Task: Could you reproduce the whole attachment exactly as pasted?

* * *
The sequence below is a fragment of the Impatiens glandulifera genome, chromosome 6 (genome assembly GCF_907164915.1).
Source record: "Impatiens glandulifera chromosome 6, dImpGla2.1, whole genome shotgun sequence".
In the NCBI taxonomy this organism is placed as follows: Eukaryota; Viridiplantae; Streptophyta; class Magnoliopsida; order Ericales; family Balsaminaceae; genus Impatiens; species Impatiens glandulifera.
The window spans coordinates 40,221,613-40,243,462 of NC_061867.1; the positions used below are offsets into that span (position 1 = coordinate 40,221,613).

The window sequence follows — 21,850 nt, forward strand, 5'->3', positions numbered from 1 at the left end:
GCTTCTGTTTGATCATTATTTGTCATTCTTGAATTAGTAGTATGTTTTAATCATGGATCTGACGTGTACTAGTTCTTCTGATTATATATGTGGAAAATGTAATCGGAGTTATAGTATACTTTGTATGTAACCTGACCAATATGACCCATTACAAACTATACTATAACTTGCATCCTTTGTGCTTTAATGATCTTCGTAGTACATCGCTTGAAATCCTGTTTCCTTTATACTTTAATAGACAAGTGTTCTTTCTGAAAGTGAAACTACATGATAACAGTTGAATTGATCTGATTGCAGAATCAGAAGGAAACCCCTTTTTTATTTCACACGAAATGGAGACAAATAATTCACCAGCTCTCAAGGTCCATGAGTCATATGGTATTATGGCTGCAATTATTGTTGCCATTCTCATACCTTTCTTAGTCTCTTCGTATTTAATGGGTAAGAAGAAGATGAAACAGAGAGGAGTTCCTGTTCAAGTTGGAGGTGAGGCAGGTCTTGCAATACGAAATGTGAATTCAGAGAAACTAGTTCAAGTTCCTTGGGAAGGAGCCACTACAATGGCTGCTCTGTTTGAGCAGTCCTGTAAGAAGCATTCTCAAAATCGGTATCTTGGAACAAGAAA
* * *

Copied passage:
The sequence below is a fragment of the Impatiens glandulifera genome, chromosome 6 (genome assembly GCF_907164915.1).
Source record: "Impatiens glandulifera chromosome 6, dImpGla2.1, whole genome shotgun sequence".
In the NCBI taxonomy this organism is placed as follows: Eukaryota; Viridiplantae; Streptophyta; class Magnoliopsida; order Ericales; family Balsaminaceae; genus Impatiens; species Impatiens glandulifera.
The window spans coordinates 40,221,613-40,243,462 of NC_061867.1; the positions used below are offsets into that span (position 1 = coordinate 40,221,613).

The window sequence follows — 21,850 nt, forward strand, 5'->3', positions numbered from 1 at the left end:
GCTTCTGTTTGATCATTATTTGTCATTCTTGAATTAGTAGTATGTTTTAATCATGGATCTGACGTGTACTAGTTCTTCTGATTATATATGTGGAAAATGTAATCGGAGTTATAGTATACTTTGTATGTAACCTGACCAATATGACCCATTACAAACTATACTATAACTTGCATCCTTTGTGCTTTAATGATCTTCGTAGTACATCGCTTGAAATCCTGTTTCCTTTATACTTTAATAGACAAGTGTTCTTTCTGAAAGTGAAACTACATGATAACAGTTGAATTGATCTGATTGCAGAATCAGAAGGAAACCCCTTTTTTATTTCACACGAAATGGAGACAAATAATTCACCAGCTCTCAAGGTCCATGAGTCATATGGTATTATGGCTGCAATTATTGTTGCCATTCTCATACCTTTCTTAGTCTCTTCGTATTTAATGGGTAAGAAGAAGATGAAACAGAGAGGAGTTCCTGTTCAAGTTGGAGGTGAGGCAGGTCTTGCAATACGAAATGTGAATTCAGAGAAACTAGTTCAAGTTCCTTGGGAAGGAGCCACTACAATGGCTGCTCTGTTTGAGCAGTCCTGTAAGAAGCATTCTCAAAATCGGTATCTTGGAACAAGAAA